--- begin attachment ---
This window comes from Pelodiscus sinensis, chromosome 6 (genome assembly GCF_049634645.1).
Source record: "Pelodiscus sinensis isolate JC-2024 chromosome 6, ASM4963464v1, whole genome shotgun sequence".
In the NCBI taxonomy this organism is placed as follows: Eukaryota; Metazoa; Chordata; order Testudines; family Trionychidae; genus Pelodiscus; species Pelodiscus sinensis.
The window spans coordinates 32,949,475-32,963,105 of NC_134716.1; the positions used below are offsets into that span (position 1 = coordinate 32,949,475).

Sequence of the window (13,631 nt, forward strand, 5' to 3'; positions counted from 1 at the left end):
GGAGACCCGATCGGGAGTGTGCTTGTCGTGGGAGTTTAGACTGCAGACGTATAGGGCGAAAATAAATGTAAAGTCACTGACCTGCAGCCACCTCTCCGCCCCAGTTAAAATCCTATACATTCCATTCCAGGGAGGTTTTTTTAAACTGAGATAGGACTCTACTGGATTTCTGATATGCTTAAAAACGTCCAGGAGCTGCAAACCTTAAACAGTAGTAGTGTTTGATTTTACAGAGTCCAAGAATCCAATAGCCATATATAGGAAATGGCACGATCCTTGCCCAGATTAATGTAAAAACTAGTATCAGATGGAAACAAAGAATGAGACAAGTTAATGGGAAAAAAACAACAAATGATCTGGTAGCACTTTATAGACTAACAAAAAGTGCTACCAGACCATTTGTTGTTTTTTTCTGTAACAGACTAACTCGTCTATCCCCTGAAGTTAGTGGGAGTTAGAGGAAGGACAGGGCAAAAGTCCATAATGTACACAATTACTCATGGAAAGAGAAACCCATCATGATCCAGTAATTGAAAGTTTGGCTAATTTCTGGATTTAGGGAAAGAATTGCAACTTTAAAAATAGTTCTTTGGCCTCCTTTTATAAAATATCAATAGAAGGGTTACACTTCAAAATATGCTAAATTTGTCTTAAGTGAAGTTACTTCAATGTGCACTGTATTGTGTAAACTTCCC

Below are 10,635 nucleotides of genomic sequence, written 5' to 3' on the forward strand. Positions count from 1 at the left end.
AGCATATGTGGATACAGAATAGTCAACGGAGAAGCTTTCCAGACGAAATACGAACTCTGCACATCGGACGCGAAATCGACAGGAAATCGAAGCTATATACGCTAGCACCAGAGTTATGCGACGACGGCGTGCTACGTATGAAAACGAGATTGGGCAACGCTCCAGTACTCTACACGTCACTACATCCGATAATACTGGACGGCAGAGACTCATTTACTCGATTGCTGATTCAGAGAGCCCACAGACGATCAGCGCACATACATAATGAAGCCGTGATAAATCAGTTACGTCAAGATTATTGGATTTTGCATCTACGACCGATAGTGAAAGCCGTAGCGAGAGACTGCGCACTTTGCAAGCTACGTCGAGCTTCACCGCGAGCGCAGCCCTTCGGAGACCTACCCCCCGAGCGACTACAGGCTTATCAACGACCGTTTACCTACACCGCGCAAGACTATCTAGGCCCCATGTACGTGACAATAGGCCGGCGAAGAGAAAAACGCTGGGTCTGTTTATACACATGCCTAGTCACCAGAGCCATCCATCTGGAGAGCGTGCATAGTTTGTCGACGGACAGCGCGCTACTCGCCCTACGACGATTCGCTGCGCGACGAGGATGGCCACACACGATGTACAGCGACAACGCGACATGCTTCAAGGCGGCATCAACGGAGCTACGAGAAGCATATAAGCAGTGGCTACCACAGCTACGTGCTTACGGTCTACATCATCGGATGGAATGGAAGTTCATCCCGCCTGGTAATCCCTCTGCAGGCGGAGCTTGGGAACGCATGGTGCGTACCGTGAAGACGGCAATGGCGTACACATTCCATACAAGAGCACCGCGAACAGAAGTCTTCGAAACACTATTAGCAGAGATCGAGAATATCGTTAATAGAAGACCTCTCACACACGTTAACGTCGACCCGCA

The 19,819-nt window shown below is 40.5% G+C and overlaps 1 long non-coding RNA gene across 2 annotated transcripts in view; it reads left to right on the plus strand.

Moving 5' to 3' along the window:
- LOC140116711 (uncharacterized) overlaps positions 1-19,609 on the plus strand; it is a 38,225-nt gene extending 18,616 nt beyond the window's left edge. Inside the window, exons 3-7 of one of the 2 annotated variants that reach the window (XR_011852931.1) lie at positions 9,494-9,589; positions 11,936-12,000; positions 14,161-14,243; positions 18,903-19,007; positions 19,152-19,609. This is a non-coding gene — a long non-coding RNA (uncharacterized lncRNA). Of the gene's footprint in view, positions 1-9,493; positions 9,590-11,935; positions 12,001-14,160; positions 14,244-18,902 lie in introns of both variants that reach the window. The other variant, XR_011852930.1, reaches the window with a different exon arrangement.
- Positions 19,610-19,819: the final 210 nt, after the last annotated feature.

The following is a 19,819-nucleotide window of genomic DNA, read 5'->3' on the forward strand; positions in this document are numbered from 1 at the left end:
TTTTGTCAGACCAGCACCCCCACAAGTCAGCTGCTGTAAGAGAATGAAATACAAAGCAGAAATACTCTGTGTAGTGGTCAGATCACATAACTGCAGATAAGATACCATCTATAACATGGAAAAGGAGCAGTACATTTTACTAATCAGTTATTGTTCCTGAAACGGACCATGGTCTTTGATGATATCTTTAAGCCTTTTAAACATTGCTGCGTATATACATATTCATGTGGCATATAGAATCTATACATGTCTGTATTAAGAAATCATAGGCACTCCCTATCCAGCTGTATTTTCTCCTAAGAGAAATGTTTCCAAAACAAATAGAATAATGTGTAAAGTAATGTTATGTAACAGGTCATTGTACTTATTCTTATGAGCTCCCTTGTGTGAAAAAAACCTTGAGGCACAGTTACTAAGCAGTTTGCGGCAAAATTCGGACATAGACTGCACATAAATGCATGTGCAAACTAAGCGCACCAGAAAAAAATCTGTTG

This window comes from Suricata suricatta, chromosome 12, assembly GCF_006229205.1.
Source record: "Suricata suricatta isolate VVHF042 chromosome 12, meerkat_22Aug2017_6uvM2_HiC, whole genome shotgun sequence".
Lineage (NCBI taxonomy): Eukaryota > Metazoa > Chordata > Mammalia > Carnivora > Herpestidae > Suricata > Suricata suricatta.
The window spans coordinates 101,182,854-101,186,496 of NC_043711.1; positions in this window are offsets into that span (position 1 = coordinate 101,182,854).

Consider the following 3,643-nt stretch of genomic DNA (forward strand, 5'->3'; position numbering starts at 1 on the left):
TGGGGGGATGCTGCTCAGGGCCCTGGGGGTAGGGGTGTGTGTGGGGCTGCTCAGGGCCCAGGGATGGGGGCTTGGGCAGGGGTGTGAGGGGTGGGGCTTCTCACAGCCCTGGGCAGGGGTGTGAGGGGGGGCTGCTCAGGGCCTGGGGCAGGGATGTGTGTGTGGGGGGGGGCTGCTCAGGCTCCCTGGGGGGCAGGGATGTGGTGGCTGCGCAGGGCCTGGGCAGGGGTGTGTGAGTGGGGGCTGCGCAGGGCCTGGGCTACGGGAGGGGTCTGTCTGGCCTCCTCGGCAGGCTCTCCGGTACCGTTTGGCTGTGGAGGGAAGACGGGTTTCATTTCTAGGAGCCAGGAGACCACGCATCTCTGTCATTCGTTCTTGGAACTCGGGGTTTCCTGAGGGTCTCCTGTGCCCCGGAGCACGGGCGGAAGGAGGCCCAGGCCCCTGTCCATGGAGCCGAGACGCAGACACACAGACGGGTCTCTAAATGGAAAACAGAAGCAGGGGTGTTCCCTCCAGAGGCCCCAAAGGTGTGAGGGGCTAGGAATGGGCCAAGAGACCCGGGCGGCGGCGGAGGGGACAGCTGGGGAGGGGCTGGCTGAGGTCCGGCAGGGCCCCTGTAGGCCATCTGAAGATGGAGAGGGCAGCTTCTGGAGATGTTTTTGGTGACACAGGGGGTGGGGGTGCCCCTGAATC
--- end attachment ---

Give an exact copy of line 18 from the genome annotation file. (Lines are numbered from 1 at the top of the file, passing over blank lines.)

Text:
The window spans coordinates 101,182,854-101,186,496 of NC_043711.1; positions in this window are offsets into that span (position 1 = coordinate 101,182,854).